Thai students sponsor tsunami aid fund-raiser

By Gus Bode

300 people attend dinner, raise $5,900 for disaster victims

SIUC’s Thai students are doing what they can to help tsunami victims in their homeland, and local residents have proven they are happy to help – especially if there’s food involved.

More than 300 people attended the Thai Student Association’s Thai dinner fund-raiser at Carbondale Unitarian Fellowship Friday night, helping to raise $5,900 for tsunami relief.


Some stood in line for 25 minutes to get a taste of Thai food and to help aid Thailand, which suffered between 5,000 and 8,000 deaths after a massive tsunami Dec. 26 flooded shores throughout Southern Asia.

“We didn’t expect that local people would be so generous,” said Porngarm Saengratwatchara, a doctoral student who manned the donations box.

Many visitors contributed a donation on top of their $6 to $10 meals.

About 10 members of the Thai Student Association served up beef panang, chicken green curry, garlic pepper pork, Thai spring rolls and other Thai foods while offering as refreshment a choice of Thai iced tea, Thai iced coffee or, for the less adventurous, soda and water.

“It was fabulous,” said Vennie Anderson, Unitarian Fellowship Secretary who took time to help wrap napkins and silverware to keep the lines moving. “I loved it. I had never tasted Thai food before.”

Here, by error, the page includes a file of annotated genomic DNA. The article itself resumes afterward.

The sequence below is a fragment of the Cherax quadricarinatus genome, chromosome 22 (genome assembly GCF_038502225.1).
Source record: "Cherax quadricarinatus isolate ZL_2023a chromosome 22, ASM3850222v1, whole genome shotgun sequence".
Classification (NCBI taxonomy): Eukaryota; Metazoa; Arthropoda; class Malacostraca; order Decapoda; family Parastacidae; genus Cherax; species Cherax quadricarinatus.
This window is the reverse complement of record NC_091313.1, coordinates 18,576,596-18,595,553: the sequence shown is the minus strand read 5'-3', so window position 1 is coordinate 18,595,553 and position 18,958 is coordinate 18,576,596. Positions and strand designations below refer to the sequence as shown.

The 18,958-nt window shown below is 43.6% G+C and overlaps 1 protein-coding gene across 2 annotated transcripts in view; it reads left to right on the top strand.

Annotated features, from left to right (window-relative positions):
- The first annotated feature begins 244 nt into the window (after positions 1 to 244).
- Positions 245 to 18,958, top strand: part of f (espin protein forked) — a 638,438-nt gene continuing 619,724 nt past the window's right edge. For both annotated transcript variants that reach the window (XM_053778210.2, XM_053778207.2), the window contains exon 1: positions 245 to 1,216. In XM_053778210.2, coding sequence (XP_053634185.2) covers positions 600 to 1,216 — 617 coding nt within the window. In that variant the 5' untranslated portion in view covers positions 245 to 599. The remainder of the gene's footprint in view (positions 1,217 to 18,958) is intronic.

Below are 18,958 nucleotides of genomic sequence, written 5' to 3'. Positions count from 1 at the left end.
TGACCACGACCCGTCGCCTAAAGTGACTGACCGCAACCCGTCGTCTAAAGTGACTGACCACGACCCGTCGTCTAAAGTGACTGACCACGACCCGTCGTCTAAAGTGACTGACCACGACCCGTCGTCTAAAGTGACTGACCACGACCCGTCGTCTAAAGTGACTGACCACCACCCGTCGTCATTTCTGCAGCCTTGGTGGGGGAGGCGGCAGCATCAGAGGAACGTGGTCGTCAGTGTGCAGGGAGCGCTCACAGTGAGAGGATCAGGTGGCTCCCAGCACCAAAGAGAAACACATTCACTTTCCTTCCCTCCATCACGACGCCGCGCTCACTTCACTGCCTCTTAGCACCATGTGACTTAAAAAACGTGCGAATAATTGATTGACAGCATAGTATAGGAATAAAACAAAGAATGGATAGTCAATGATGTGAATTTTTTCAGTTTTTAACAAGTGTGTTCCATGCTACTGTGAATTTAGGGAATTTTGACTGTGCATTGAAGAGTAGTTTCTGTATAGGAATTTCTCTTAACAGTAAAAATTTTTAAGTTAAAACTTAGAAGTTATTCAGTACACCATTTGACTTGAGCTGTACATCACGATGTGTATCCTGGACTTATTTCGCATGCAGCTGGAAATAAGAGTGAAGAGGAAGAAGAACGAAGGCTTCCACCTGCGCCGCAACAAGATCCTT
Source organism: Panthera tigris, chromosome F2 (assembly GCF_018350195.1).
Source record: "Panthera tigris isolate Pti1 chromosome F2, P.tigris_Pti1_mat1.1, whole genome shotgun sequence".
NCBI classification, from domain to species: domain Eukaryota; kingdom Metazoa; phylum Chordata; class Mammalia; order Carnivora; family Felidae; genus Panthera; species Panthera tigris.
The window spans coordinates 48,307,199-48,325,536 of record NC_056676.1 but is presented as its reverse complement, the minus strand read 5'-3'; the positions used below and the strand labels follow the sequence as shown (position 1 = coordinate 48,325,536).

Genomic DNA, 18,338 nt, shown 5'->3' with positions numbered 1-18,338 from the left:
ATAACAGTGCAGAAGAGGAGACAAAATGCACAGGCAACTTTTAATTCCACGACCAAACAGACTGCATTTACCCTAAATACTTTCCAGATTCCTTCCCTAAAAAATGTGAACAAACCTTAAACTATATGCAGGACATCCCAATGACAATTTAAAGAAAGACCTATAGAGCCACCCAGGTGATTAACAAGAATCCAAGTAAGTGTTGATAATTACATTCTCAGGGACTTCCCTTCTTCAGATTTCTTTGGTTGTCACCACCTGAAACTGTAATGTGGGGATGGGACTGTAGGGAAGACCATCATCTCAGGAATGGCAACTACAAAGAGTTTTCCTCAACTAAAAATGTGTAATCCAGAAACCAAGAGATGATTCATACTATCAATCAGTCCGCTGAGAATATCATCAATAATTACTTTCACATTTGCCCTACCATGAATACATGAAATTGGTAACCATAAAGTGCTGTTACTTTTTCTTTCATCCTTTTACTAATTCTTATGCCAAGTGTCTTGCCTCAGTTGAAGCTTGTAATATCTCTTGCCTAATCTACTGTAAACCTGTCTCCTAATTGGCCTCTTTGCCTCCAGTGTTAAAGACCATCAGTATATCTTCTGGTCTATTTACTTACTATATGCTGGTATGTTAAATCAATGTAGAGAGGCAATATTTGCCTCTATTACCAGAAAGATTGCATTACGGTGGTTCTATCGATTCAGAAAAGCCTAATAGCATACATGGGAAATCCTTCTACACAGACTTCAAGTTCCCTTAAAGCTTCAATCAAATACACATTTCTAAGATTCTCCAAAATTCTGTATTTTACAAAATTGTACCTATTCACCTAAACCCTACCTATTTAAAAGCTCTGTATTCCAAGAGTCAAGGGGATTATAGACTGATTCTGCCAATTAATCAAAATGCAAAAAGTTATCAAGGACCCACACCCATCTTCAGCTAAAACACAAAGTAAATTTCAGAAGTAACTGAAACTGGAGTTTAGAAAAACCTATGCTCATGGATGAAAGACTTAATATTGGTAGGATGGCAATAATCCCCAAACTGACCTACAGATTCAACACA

Thai Student Association President Nut Tiranasar said none of the organization’s members lost family or friends in the disaster, but they were compelled to do something.

“We thought, ‘What are we going to do? How are we going to help?'” Tiranasar said. The students settled on sponsoring a dinner and contacted the Carbondale Unitarian Fellowship, who agreed to co-sponsor the students.


Anderson said her fellowship was eager to help the Thai students organize their dinner.

“We have a strong sense of social justice, so it fit right into our principles,” Anderson said.

Tiranasar said the long lines of people and the crowded parking lots – many visitors had to park at the adjacent Parrish School – were far beyond his expectations.

“Tonight is too much,” he said, smiling.

Tiranasar said the funds the students raised will go to the Thai Embassy in Washington, D.C.

Reporter Tim Johnson can be reached at [email protected]